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He was advised admission and detailed evaluation including repeat MRI during his first visit. Though he was admitted to the hospital, immediately after reaching ward he reported paranoid ideas and absconded from the hospital on the same day. He was advised 1 gram of methylprednisolone IV injection for 5 days. His parents were able to convince the patient to carry out the injectable treatment, to which he was highly reluctant but could not avoid parents' request.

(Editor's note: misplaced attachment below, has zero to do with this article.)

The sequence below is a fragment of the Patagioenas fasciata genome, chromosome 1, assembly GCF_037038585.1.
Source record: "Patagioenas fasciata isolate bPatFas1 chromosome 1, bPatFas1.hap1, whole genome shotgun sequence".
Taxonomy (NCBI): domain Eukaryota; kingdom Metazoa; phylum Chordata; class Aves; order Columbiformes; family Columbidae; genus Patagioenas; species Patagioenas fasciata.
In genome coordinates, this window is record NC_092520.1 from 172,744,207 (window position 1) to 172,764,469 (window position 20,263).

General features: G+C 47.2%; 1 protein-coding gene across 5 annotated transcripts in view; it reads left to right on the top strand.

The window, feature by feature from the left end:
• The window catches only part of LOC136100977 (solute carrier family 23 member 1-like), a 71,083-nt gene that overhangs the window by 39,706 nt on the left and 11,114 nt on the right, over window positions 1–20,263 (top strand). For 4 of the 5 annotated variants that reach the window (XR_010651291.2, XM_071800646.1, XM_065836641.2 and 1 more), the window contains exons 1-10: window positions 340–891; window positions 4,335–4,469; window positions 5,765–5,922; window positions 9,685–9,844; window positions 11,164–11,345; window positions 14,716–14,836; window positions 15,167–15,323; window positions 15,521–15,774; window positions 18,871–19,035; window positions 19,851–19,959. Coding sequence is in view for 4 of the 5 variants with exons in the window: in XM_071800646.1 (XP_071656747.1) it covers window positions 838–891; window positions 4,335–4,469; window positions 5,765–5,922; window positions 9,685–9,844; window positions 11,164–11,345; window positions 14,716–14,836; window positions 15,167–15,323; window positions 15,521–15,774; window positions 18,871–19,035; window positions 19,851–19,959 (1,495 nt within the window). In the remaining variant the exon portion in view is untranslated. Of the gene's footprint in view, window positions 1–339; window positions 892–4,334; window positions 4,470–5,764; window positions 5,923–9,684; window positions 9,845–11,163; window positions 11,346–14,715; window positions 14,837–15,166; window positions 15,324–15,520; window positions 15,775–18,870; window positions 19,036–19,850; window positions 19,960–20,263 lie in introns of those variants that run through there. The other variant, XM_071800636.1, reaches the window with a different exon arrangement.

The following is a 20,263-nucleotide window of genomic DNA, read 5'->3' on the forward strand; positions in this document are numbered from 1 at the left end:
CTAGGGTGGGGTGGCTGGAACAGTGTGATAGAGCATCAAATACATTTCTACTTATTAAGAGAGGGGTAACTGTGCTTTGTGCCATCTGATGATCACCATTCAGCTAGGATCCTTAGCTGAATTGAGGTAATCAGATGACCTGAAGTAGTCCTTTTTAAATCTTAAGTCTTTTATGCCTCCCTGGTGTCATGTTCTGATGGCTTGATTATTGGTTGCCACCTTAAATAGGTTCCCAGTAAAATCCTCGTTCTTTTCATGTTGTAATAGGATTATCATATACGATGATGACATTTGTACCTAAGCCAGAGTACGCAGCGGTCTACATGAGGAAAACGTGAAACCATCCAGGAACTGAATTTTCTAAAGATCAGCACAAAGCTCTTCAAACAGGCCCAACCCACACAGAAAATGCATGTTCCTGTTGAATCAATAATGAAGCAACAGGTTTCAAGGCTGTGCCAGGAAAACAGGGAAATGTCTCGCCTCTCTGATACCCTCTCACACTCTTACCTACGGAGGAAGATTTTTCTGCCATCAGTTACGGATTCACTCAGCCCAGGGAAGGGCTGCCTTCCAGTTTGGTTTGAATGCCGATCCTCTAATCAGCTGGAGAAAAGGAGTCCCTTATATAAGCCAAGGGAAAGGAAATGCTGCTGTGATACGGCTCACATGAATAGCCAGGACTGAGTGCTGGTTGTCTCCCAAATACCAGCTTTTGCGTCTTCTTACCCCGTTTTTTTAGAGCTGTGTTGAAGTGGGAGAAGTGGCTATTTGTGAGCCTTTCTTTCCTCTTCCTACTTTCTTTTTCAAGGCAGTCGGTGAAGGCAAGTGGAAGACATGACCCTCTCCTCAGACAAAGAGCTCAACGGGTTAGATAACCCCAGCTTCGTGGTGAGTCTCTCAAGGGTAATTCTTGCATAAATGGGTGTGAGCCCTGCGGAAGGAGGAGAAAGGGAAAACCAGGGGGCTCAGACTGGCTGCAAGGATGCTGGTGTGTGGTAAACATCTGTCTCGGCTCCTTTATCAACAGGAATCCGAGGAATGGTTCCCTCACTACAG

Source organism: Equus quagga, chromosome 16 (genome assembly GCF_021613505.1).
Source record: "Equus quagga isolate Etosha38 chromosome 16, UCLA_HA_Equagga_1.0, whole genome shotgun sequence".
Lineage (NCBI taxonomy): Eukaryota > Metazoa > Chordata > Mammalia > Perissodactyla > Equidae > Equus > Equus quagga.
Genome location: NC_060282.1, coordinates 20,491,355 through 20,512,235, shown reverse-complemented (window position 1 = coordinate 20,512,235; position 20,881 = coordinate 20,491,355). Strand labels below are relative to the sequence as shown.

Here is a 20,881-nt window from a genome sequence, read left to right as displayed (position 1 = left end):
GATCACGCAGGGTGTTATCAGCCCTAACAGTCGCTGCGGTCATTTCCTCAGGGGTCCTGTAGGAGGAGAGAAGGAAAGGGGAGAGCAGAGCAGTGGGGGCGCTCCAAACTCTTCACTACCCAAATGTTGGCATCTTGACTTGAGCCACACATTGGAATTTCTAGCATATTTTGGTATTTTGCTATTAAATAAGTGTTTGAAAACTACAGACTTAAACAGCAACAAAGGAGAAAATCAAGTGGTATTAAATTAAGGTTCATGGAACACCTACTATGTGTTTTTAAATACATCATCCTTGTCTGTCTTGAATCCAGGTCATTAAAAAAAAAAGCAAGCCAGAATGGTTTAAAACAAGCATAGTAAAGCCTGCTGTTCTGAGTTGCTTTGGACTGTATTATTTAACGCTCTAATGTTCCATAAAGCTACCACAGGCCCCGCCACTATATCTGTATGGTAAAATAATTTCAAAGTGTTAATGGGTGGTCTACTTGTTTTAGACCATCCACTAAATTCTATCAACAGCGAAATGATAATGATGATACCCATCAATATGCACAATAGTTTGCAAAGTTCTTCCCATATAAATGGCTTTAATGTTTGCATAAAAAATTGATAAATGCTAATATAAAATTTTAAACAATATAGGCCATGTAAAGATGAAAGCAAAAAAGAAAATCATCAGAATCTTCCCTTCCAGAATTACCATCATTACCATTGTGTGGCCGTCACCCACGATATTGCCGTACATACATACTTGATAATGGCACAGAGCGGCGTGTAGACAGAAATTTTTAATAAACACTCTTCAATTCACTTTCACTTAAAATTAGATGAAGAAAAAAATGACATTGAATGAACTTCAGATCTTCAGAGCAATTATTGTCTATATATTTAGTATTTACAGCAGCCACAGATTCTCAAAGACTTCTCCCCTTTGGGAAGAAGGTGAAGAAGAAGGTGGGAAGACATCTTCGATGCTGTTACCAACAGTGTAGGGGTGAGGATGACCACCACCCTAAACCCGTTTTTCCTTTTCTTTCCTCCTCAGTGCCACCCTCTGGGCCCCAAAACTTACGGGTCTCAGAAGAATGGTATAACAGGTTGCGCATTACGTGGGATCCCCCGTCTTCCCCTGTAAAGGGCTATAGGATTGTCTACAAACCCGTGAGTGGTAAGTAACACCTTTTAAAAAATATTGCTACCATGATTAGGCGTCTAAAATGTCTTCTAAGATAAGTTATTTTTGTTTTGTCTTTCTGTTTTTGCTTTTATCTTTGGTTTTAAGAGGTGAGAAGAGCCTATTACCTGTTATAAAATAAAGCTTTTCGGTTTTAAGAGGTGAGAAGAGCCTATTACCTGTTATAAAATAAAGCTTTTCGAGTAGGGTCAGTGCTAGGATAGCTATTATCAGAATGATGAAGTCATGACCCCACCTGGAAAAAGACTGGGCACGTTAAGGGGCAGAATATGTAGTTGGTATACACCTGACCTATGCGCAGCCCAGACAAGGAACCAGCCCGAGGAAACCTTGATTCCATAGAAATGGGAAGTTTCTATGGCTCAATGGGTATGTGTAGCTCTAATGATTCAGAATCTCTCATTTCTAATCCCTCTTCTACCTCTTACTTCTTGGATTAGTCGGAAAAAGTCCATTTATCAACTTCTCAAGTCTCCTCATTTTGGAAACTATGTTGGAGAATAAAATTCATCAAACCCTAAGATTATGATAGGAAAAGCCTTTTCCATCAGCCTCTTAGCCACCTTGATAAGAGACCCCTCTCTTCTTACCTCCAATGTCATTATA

After the fifth dose of IV methylprednisolone, his symptoms reduced significantly, hence his parents convinced him to seek medical attention promptly. Excellent response to steroids strengthened our suspicion for autoimmune encephalitis in him. He was admitted to hospital for the second time, underwent extensive autoimmune workup (blood and CSF studies), repeat high-resolution MRI. The follow-up MRI did at an interval of 2 weeks showed subtle T2/FLAIR hyperintensity involving left cerebellar hemisphere white matter, left middle cerebellar peduncle, left parieto-occipital white matter [Figure 2], left thalamus. After discharge from the hospital, he had a recurrence with worsening of symptoms, frequent falls, became severely disabled and not able to carry out his daily activities. He revisited outpatient department, and was clinically diagnosed as paroxysmal kinesiogenic dyskinesia. Sodium valproate was started with reasonable improvement in symptoms. While awaiting blood, CSF reports, and PET scan, he finally admitted to consuming 30 tablets of 75 mg pregabalin daily (total dose of 2,250 mg/day) since last 2 years. He claims to feel 'psychedelic effects' (he revealed that he had gathered information about the pregabalin drug on internet), 'high' while on medication, makes him calm, and can slip to sleep easily during the night. He claims no such neuropsychological symptoms since he started pregabalin abuse. His all blood and CSF investigations, PET-CT and EEG were normal. Serum pregabalin levels were not done. He stopped pregabalin abuse abruptly and was observed in the hospital for three days during which time he was completely asymptomatic. He and his family members underwent several sessions of counselling. During one-month follow-up, he had successfully abstained from the drug abuse and remained asymptomatic.